This article was published on June 1, 2013

Don’t focus on the wrong things early

Don’t focus on the wrong things early
Nick Kishfy
Story by

Nick Kishfy

Editor’s note: This is a guest post by Nick Kishfy, CEO of MojoTech, a design and development agency with offices in Providence, RI and New York, NY. Nick has been launching startups, leading teams and shipping products since the first Internet gold rush, and he’s passionate about helping founders finish what they start and turning ideas into products that win.

“Dude, we have to be on Android, iOS, Blackberry and Windows Mobile. Now.”

“Let’s get all of our third-party integrations lined up before we launch.”

“Why don’t we have share buttons for Twitter, Facebook, Google Plus, Reddit, Tumblr and Pinterest?”

As the CEO of a development and design agency, I get to see the way a lot of companies approach building their products. I’ve heard every single one of those statements multiple times, usually at the very early stages of development.

I’m not a violent man, but I will judo chop the next person who tells me that the key to their product’s success will be Google Apps integration.

And right after I do that, I’ll go back to doing my job, which is to help them build a product roadmap that will realize their vision and actually set them up for success.

It’s simply not important right now

Look, I’m not saying that these ancillary features won’t help your product at some point. I am, however, saying that focusing on these things is a dangerous distraction in the early stages when your number one priority should be building an app that people will want to use.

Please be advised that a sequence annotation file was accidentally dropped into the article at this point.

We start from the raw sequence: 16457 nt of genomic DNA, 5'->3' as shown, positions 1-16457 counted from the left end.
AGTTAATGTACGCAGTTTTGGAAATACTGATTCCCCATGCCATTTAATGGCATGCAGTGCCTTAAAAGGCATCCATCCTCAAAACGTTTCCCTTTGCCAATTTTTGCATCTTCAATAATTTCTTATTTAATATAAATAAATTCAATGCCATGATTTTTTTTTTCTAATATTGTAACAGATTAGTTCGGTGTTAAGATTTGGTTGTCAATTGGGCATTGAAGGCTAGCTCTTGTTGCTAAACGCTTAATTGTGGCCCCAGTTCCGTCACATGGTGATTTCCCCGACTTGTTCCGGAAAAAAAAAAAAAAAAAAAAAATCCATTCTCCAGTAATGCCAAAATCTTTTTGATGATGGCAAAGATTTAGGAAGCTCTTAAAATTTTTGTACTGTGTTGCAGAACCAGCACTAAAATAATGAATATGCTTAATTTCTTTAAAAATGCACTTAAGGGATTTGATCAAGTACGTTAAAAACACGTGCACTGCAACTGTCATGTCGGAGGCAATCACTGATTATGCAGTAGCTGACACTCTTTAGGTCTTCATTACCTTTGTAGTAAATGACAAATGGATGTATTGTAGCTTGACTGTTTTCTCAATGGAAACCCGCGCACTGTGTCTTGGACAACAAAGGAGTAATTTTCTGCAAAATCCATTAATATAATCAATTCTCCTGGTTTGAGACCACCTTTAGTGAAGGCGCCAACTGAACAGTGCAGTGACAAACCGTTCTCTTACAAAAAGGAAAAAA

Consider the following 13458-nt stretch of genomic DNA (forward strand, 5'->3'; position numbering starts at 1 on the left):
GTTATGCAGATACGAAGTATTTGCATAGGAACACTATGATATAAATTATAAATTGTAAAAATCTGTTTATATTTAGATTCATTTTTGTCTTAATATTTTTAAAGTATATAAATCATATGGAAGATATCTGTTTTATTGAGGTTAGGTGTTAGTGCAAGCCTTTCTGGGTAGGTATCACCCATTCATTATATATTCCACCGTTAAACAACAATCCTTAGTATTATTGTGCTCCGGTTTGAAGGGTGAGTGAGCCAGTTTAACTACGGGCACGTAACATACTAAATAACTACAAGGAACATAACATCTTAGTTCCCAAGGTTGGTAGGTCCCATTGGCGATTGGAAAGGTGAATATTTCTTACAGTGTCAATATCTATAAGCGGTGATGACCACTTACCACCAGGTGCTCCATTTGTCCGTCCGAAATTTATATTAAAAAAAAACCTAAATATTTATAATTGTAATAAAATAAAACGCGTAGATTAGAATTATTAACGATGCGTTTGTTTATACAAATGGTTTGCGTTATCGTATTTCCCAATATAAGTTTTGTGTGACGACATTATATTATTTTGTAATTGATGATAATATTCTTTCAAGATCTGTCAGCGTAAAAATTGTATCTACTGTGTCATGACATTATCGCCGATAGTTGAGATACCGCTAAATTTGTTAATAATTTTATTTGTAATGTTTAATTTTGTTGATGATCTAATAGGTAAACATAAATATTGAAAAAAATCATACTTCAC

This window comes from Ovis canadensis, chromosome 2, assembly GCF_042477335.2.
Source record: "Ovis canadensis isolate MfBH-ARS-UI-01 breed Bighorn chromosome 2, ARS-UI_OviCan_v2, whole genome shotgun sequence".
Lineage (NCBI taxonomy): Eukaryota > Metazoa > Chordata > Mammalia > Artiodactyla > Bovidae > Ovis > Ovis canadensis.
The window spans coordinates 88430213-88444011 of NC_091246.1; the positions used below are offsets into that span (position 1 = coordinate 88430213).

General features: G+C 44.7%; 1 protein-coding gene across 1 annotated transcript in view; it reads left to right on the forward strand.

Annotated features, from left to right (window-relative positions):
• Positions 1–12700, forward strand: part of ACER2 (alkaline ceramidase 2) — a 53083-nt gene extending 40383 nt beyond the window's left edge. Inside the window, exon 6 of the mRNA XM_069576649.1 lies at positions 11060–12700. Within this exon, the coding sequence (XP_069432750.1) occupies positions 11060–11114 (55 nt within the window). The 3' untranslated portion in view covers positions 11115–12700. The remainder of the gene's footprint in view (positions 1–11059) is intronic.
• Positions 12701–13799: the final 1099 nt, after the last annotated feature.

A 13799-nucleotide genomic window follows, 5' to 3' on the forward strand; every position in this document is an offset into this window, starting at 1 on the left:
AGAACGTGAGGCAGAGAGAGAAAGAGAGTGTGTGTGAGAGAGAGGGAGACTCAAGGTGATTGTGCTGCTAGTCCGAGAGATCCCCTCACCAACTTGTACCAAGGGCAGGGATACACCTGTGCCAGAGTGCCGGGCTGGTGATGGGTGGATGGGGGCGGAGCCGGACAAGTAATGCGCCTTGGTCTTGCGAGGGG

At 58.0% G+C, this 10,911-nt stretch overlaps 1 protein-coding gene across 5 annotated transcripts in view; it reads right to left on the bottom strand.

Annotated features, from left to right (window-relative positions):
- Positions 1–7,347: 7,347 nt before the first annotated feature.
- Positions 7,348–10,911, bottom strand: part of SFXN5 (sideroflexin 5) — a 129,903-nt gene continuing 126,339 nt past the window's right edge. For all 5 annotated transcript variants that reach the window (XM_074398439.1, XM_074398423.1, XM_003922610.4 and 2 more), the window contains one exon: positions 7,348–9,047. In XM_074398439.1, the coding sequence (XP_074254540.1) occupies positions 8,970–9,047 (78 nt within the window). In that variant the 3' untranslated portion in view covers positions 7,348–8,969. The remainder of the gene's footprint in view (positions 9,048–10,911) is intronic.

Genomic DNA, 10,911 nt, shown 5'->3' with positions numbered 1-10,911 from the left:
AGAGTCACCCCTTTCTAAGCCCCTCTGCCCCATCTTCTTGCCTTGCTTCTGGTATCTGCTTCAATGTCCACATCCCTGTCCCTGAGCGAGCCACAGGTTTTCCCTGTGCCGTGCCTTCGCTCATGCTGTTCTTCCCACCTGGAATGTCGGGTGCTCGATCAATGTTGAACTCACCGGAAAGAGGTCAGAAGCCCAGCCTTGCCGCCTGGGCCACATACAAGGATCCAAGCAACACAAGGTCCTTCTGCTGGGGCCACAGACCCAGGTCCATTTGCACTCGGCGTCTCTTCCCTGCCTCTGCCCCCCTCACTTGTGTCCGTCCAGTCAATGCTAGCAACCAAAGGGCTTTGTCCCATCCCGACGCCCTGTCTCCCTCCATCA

Features, platforms, integrations — none of these are worth a damn if your core product doesn’t deliver.

Whether you’re a seeded startup or a product owner within a larger organization that just got approval to prototype a new app, chances are good that you’re on a very tight budget. Using that budget strategically is critical to the outcome of your efforts. Spending a single development hour at this point on anything that doesn’t directly bring you closer to meeting priority number one is a waste.

The reddest of herrings

“Dropbox is CRUSHING it. You can download it for like, every platform. We’ve gotta have that functionality.”

Actually, you don’t need to have that functionality at all.

Companies like Dropbox and Evernote are not successful because of their cross-platform native apps. Sure, having that offering has been massively helpful in reaching the ubiquity that they’ve achieved, but you know what they had long before that? An amazing product that people loved to use.

With the exception of products that are completely dependent on certain platforms (e.g., HootSuite, Klout, every Facebook game), products that win are first built to win, and then leverage integrations and social sharing to accelerate traction.

Am I ready to start tackling some APIs?


Has your core product been released?

Do you have users that are finding it worth sharing with others? (If you don’t, no integration will solve this problem for you. Rebuild or optimize what you already have.)

Is there a solid business case for the feature we’re building?

Example of a solid business case: We’ve found that we’re consistently losing prospects because this integration is missing. We know that a large segment of our target market engages heavily with this third-party app, and integrating would remove friction from our users’ workflow and result in a better user experience.

Example of a poor business case: “Salesforce has more than 110,000 users. If we get on AppExchange and capture just one percent of those, we’re gonna be loaded!” (Yes, I’ve actually heard this argument. And no, they weren’t selling ice cream gloves.)

Once you’ve built an ass-kicking product that effectively solves a problem for your users, of which you have many, that’s when you’re ready.

Image credit: Getty Images